Looking for your new “missing your loved one during lockdown” anthem? Lima, Perú’s Naomi Pérez has you covered. The lush and lovely “Cuarentena” has all the intimacy that comes with the bedroom pop production territory, yet it’s patiently multilayered arrangement exceeds in its ambitions to approach a new world of love as sound. As much as it evokes the yearning of a lover, “Cuarentena” is also a friendly voice telling you that it’s okay to miss someone right now. –Marcos Hassan

AR Ferdinand - "Starship"

Salvadoran, indietronica adventurer AR Ferdinand has been cooking up a bevy of new sounds over the course of 2020, finally revealing a first glimpse of jams to come with his new single “Starship.” Earnest and lighthearted, the track is a summery allegory for the literal and metaphysical journeys we take in love, built on fluttering synths and atmospheric guitars. As a bonus, the release is paired with a quirky instrumental mariachi version featuring acoustic guitar and cheeky whistling from AR Ferdinand and Walter Rivera. –Richard Villegas

Strange Color - "Talismán"

Linking San Francisco in 1967 and that obscure jazz rock record your favorite producer is about to warp into a sick beat, Mexico’s Strange Color set their gaze at the stars thanks to their layered and relaxed take on psych rock. The band even manages to integrate lysergic melancholy to their music without indulging in retro soul stylings, like many of their melodic contemporaries. “Talismán” slowly lifts you up into your higher self through instrumental guitar alchemy. –Marcos Hassan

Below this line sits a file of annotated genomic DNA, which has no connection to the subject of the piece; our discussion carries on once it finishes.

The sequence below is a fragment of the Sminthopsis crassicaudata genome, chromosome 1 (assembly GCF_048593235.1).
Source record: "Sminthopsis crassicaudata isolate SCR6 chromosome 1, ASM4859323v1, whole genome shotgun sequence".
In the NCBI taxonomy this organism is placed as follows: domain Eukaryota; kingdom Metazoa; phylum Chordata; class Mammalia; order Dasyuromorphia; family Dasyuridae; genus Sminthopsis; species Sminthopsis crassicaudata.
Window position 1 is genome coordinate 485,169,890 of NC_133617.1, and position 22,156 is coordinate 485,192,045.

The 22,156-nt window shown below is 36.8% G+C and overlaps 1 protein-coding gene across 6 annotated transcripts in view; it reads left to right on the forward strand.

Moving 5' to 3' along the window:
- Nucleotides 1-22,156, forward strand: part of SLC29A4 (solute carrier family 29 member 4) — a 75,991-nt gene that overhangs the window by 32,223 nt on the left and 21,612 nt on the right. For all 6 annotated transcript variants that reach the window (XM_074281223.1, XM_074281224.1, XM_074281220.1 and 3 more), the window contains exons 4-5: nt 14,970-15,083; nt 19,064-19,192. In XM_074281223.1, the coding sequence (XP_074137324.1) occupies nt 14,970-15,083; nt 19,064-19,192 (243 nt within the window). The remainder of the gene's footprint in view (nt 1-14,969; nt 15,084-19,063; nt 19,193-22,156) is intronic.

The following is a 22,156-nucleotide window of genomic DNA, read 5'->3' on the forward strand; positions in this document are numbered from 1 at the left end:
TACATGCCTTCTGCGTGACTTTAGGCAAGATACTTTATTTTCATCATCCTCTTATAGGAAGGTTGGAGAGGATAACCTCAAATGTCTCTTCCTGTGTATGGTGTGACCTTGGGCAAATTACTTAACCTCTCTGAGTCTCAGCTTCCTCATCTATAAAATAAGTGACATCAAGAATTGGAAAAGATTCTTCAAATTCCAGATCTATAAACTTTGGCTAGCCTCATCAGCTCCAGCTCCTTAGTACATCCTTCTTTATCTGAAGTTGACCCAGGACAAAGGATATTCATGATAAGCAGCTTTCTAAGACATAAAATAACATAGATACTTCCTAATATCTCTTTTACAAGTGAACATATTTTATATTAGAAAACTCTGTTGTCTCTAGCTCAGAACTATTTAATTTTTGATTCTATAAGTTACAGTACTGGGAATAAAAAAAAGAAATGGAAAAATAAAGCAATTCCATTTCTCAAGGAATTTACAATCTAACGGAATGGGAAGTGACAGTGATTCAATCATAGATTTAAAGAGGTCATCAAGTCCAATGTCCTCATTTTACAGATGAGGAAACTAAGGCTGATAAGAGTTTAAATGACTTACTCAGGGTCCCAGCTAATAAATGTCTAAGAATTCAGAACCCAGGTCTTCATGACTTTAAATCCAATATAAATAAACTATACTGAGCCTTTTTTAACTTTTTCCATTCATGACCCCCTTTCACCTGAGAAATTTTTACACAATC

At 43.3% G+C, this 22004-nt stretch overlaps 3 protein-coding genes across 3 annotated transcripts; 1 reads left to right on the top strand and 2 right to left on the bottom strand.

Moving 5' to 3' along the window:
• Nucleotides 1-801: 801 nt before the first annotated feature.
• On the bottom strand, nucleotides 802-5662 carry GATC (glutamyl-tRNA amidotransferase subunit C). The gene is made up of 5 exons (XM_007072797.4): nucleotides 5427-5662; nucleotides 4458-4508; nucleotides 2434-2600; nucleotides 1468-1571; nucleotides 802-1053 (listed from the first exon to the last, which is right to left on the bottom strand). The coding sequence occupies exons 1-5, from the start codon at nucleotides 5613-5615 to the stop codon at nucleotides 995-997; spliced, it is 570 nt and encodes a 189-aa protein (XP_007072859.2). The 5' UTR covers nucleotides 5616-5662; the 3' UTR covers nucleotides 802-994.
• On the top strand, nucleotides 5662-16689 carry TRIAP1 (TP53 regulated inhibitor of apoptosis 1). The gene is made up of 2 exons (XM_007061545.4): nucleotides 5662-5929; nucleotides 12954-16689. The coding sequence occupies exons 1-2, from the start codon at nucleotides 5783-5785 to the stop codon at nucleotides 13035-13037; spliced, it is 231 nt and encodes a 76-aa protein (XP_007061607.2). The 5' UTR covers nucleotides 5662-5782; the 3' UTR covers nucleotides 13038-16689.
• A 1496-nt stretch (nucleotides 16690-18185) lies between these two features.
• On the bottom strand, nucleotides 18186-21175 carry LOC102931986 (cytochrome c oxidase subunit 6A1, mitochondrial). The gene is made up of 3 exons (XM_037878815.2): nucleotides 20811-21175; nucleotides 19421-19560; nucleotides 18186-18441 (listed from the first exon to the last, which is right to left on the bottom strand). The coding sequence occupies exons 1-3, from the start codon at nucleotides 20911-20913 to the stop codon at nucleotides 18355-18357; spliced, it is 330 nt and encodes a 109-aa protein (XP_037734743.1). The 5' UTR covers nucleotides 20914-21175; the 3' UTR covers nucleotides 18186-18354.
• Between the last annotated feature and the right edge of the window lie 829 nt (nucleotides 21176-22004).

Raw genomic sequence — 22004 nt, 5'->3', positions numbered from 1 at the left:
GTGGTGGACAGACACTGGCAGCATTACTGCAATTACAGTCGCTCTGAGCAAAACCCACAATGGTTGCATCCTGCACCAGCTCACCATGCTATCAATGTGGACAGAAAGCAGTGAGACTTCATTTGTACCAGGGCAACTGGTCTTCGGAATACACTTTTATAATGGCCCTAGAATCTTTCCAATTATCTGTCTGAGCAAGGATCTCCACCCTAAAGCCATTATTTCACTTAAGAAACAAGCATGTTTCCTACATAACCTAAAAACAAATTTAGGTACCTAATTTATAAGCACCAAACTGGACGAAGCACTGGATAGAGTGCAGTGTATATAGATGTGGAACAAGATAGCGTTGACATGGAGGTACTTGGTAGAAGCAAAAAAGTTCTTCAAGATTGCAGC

Hilandera - "friego (porsiacaso)"

Venezuelan artist Hilandera (f.k.a. Loocila,) returns with the spontaneous, experimental four-track EP Musiquiatría 22, a candid look into her daily struggles. At the end of the EP lies “friego (porsiacaso),” ever-morphing in just over two minutes. Here, Hilandera references Community and El País cartoonist El Roto to examine the self-awareness brought by her opinionated nature and her tendency to justify it. –Cheky

Cabra - "La Cabra Jala Pal Monte"

On his new single and its corresponding gory music video, ex-Calle 13 Eduardo Cabra kills his old moniker Visitante to give way to Cabra, his latest solo adventure. Co-written by Rita Indiana and co-produced by Sotomayor’s Tonga Conga, “La Cabra Jala Pal Monte” merges distorted electric guitars, flavorful percussion, and electronic music production, Cabra sheds his old skin and comes out anew. –Cheky

EL PLVYBXY - "Curupi"

Tokyo label Damien assembles a juicy lineup of global producers with its racily titled 拝物性愛 compilation (the name loosely translates to “Sex.”) In the process, it creates a much-needed surrogate club experience. In addition to Uruguay’s Pobvio and fellow Argentinian Aggromace, EL PLVYBXY’s “Curupi” stands out, a relentless barrage characterized by its barely-heard fauna simulations and resolute, traditional percussion. –Caitlin Donohue

Barzo - "All About My People" (feat. La Dame Blanche, El Individuo)

In these times of unprecedented social isolation, a trans-continental musical bridge like “All About My People” is a poignant reminder of all the ways we can and must still connect in order to forge a better, brighter world. On “All About My People,” Costa Rican producer Barzo taps Cuban powerhouses El Individuo and La Dame Blanche, the latter based in France, for an uplifting message of Latin American unity invoking a collage of rhythms drawing from hip hop, funk, and mambo. –Richard Villegas

Ghetto Kids - "Muévelo, Sacúdelo" (feat. Mad Fuentes & Selene)

As far as candidates for song of the summer go, few have as many points in their favor as “Muévelo, Sacúdelo.” The track finds the Mexican production team trying out as many hooks as possible to get the people sweating and getting closer to your dancing partner. There’s a bit of melancholy running through the tune, perhaps because we won’t be able to get down in the clubs with “Muévelo, Sacúdelo” as much as we would want to. –Marcos Hassan